Two, the experts also accuse M23 of conducting “ceremonial withdrawals” and “symbolic handover” of territories in contravention of the East African Community timetable. These so called experts act as if the same community had not determined that this withdrawal would be accompanied by a political process as part of the recommendations of the emergency summit of EAC heads of state held in Bujumbura in February 2023. The experts stubbornly refrain from blaming Kinshasa for its refusal to commit to peace talks so that the cantonment of M23 can be expedited, a posture at odds with the AU mediator and the Angolan President’s assessment that M23 complies with the region’s recommendations and that the Congolese government has to play its part.
What to make of this report?
However misleading, the UN group of experts report is not completely useless. It provides useful indications once one is able to separate the wheat from the chaff. On the issue of Rwanda and the DRC, for instance, a careful reading of the report with regard to the alleged military operations conducted by the RDF indicates that Rwandan troops have not sought direct confrontation with the FARDC, but instead have stubbornly focused on FDLR strongholds and positions. This means that even if one were to take the UN experts’ allegations on Rwanda’s direct military interventions at face value, it is clear that Rwanda does not seek military confrontation with the DRC but rather addresses a legitimate security threat.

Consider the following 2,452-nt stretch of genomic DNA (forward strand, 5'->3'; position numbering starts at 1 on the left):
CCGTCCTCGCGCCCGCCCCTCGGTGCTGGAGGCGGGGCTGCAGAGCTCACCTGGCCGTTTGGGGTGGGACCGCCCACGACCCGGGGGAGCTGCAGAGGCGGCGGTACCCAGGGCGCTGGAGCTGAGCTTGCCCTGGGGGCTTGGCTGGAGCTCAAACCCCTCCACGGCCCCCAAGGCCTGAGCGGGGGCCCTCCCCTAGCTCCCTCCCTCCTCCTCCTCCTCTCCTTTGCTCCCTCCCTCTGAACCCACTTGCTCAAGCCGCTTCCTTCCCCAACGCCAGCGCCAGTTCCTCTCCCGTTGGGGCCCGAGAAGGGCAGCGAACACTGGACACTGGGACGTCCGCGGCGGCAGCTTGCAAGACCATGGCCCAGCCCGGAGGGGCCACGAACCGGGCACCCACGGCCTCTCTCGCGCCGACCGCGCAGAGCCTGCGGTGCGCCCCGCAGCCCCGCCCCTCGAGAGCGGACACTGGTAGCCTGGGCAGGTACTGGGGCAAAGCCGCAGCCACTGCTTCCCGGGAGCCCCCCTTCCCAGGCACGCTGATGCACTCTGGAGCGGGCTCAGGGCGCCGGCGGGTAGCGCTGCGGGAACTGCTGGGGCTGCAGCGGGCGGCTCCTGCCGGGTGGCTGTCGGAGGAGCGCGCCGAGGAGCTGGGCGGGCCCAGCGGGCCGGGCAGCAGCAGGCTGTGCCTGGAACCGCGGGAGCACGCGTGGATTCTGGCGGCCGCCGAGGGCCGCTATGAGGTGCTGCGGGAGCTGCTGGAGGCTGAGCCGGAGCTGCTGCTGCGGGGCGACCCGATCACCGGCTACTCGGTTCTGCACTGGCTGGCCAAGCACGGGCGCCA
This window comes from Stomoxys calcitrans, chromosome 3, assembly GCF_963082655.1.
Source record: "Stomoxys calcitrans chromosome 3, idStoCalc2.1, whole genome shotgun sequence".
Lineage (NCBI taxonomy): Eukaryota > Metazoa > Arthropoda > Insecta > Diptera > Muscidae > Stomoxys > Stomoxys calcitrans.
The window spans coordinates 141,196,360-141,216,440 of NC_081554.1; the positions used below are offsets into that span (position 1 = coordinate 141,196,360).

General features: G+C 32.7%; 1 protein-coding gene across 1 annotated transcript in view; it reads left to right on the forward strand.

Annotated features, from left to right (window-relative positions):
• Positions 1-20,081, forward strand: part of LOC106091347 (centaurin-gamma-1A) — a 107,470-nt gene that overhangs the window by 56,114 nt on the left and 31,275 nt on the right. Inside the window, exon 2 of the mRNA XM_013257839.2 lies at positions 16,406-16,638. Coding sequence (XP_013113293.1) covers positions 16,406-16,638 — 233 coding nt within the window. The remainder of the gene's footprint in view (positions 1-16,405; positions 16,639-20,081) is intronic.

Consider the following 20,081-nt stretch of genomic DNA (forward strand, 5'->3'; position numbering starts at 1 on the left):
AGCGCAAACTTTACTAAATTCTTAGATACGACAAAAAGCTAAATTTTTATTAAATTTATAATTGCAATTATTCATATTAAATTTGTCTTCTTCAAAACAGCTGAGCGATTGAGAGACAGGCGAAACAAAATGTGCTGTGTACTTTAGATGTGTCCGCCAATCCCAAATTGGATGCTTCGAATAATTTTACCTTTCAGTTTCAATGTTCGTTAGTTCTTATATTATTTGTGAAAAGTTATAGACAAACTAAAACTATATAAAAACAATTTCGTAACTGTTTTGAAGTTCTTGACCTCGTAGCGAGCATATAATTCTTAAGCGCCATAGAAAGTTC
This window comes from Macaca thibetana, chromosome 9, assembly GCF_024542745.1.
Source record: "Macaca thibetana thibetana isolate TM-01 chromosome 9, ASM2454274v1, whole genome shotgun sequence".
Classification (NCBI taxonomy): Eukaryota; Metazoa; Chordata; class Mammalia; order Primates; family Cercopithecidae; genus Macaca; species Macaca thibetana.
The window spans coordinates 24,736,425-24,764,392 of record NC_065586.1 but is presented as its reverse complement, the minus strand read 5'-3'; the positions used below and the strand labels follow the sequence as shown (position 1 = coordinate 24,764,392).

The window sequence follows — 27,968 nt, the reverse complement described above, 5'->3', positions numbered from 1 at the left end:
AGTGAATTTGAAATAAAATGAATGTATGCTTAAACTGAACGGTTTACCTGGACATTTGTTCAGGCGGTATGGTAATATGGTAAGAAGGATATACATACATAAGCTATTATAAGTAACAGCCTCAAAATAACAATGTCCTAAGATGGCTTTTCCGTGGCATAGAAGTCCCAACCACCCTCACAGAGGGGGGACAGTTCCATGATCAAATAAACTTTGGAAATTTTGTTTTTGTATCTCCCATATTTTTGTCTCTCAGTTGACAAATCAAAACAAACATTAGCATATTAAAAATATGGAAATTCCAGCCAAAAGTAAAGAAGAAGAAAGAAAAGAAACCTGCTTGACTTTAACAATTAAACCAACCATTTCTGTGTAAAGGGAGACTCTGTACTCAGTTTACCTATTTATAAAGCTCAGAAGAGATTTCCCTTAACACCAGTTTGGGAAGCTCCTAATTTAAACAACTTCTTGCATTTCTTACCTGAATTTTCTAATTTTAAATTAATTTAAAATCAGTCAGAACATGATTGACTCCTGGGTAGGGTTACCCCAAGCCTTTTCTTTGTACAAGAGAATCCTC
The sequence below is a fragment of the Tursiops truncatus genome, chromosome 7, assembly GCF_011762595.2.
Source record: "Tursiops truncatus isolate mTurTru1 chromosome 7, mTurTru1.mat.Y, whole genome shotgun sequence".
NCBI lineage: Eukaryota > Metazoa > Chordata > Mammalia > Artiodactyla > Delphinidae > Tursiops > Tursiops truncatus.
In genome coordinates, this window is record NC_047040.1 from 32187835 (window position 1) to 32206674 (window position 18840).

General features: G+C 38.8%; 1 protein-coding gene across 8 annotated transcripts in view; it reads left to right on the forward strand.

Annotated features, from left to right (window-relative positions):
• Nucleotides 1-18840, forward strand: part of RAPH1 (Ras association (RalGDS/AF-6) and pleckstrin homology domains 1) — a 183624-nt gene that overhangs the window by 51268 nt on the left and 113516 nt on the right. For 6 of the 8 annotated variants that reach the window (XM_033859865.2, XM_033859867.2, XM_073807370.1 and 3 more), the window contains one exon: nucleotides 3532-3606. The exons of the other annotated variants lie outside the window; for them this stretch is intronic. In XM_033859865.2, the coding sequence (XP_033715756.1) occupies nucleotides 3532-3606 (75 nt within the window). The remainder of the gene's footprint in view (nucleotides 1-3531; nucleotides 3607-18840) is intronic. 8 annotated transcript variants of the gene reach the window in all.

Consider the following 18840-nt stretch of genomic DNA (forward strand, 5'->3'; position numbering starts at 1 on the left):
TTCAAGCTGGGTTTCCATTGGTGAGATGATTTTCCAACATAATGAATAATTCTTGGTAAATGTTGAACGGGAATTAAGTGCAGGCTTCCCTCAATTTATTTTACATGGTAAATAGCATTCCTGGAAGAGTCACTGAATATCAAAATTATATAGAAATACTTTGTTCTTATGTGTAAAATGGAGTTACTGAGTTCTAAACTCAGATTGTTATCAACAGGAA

Moreover, if the UN experts were not as determined to further Kinshasa’s narrative and to justify their continued presence in Congo, they would have extended their understanding of the legitimacy of Uganda’s interventions against ADF – which they praise as having “led to a relative lull in ADF activities” – to Rwanda’s alleged interventions against the FDLR, which poses an even greater threat to a society against which it has previously committed genocide.
At any rate, the East African Heads of State must heed their defence chiefs’ call to conduct military actions against the FDLR as a means of diffusing tensions between Kinshasa and Kigali. This is a straightforward recommendation that the UN experts would make if they didn’t conduct investigations with a pre-determined conclusion in mind.